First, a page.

There are two basic operations on a knowledge-base -- queries and assertions . Queries generally retrieve knowledge from the knowledge-base, applying if-needed rules, while assertions generally add new facts to the knowledge-base and apply if-added rules. Of course, a successful if-needed rule will assert its consequent into the knowledge-base, and the antecedent of an if-added rule may have additional terms to be queried, so the two operations are not disjoint. Rules in Algernon are tied into the frames of the knowledge-base by being associated either with frames or with slots. To understand how this works, consider a knowledge-base of frames and rules representing the following genealogy:
Assume further that we have a frame People (representing the set of all people) and that the relation isa has been asserted between the frames for the people in the genealogy and the frame People (e.g., (isa Adam People), (isa Beth People), ). Assume further that the rule:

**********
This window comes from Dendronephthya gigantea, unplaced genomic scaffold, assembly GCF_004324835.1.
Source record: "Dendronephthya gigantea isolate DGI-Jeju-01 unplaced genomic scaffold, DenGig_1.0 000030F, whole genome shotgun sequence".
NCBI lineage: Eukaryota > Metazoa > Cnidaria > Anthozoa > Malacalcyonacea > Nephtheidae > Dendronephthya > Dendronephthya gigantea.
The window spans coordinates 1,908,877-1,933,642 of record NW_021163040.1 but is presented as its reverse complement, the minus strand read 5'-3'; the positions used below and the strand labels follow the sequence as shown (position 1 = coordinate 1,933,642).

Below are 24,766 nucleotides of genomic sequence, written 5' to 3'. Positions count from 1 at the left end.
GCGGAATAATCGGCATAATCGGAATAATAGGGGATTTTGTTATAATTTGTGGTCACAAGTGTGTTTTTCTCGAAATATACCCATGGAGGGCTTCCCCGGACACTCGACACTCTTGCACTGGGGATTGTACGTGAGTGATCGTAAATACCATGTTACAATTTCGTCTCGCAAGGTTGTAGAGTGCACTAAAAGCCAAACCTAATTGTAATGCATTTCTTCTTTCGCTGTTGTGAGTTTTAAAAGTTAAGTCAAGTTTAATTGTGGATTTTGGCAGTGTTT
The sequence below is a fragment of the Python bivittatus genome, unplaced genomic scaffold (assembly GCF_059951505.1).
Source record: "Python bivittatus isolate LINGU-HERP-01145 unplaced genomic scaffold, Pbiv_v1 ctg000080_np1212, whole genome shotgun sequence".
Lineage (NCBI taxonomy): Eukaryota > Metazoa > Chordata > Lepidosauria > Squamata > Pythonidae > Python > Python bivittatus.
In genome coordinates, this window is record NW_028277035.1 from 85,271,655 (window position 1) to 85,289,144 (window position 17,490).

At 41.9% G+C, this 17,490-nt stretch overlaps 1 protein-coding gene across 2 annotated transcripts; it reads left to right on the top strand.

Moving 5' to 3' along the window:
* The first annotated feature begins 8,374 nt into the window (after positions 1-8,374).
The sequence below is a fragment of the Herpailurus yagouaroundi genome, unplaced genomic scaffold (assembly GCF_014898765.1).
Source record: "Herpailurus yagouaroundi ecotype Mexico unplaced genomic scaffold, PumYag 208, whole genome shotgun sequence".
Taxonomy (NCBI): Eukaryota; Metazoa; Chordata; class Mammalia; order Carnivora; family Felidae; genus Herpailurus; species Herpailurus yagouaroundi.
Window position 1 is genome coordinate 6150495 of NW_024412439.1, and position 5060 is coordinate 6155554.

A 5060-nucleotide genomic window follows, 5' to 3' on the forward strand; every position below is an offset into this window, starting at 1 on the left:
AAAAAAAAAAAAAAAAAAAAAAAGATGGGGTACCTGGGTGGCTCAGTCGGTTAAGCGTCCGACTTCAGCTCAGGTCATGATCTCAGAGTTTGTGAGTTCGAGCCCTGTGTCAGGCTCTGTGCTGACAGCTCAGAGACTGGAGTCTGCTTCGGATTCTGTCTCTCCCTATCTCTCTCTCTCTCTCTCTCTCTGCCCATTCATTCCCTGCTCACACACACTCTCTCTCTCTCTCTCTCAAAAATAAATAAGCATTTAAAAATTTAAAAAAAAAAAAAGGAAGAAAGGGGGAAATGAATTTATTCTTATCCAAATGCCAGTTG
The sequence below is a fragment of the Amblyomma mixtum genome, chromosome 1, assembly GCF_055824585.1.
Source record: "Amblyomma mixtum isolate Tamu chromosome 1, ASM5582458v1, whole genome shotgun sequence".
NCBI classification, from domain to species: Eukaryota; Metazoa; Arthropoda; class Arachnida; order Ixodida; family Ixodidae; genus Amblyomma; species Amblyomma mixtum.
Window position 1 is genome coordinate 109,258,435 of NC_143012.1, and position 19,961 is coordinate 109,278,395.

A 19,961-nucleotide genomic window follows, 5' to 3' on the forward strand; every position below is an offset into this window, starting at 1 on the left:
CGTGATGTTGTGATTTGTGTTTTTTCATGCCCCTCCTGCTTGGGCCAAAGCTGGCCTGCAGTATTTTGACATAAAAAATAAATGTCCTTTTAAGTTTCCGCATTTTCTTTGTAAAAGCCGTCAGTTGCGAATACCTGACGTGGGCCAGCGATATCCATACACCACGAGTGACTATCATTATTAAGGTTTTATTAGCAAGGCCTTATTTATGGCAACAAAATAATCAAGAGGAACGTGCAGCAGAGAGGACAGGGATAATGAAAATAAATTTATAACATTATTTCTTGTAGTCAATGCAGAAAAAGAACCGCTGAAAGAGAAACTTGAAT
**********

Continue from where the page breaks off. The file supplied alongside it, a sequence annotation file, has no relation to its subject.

is associated with the frame People. Formally this means:
What this means operationally is that any query to the aunt slot of a frame that is an isa relation to the frame People will result in the application of this rule. Rules are applied by first querying their antecedent and then, if the antecedent succeeds, asserting their consequents. For example, if we query (aunt Hazel ?x) then the rule will apply, the access path will be followed (from Hazel to Ellen to Donna) and Algernon will conclude (and assert) (aunt Hazel Donna). However, if we query (aunt Charlie ?x) then the rule will fire, but the access path will ``dead-end'' (at Adam and Beth). Algernon will thus find no aunts of Charlie and the query is said to fail.
Rules may also (less commonly) be associated with slots or sets of slots. If an if-added rule is associated with a slot r, or with a set of which r is a member, then it is applied whenever a value is added to the r slot of any frame (if-needed rules associated with slots and sets of slots are similar). For example, one might want to put the slot less in the set of partial orders, and thus inherit rules, associated with the set of partial orders, for transitivity, reflexivity, and antisymmetry.